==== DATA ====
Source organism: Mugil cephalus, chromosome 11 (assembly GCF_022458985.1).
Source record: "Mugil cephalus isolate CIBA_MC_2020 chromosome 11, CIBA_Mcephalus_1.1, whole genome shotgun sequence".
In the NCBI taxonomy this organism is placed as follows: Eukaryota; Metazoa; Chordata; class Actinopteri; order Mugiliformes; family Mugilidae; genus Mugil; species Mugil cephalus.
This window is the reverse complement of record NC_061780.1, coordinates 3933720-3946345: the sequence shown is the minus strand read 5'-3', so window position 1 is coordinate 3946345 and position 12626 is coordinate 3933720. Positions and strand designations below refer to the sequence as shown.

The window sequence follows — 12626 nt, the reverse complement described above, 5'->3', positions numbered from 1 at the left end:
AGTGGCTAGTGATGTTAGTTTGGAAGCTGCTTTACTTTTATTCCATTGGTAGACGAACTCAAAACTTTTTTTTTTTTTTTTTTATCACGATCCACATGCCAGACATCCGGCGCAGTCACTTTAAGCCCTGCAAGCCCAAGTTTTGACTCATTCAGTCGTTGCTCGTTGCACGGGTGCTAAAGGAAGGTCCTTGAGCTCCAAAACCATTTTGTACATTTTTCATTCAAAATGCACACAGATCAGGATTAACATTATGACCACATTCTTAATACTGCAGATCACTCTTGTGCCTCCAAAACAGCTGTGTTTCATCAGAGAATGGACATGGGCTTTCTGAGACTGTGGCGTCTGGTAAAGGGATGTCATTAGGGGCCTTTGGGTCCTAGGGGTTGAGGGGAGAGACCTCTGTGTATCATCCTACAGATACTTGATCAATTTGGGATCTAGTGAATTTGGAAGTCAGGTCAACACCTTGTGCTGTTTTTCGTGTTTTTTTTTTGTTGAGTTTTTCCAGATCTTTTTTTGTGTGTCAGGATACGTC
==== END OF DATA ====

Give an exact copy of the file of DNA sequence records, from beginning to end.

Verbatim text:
Source organism: Mugil cephalus, chromosome 11 (assembly GCF_022458985.1).
Source record: "Mugil cephalus isolate CIBA_MC_2020 chromosome 11, CIBA_Mcephalus_1.1, whole genome shotgun sequence".
In the NCBI taxonomy this organism is placed as follows: Eukaryota; Metazoa; Chordata; class Actinopteri; order Mugiliformes; family Mugilidae; genus Mugil; species Mugil cephalus.
This window is the reverse complement of record NC_061780.1, coordinates 3933720-3946345: the sequence shown is the minus strand read 5'-3', so window position 1 is coordinate 3946345 and position 12626 is coordinate 3933720. Positions and strand designations below refer to the sequence as shown.

The window sequence follows — 12626 nt, the reverse complement described above, 5'->3', positions numbered from 1 at the left end:
AGTGGCTAGTGATGTTAGTTTGGAAGCTGCTTTACTTTTATTCCATTGGTAGACGAACTCAAAACTTTTTTTTTTTTTTTTTTATCACGATCCACATGCCAGACATCCGGCGCAGTCACTTTAAGCCCTGCAAGCCCAAGTTTTGACTCATTCAGTCGTTGCTCGTTGCACGGGTGCTAAAGGAAGGTCCTTGAGCTCCAAAACCATTTTGTACATTTTTCATTCAAAATGCACACAGATCAGGATTAACATTATGACCACATTCTTAATACTGCAGATCACTCTTGTGCCTCCAAAACAGCTGTGTTTCATCAGAGAATGGACATGGGCTTTCTGAGACTGTGGCGTCTGGTAAAGGGATGTCATTAGGGGCCTTTGGGTCCTAGGGGTTGAGGGGAGAGACCTCTGTGTATCATCCTACAGATACTTGATCAATTTGGGATCTAGTGAATTTGGAAGTCAGGTCAACACCTTGTGCTGTTTTTCGTGTTTTTTTTTTGTTGAGTTTTTCCAGATCTTTTTTTGTGTGTCAGGATACGTC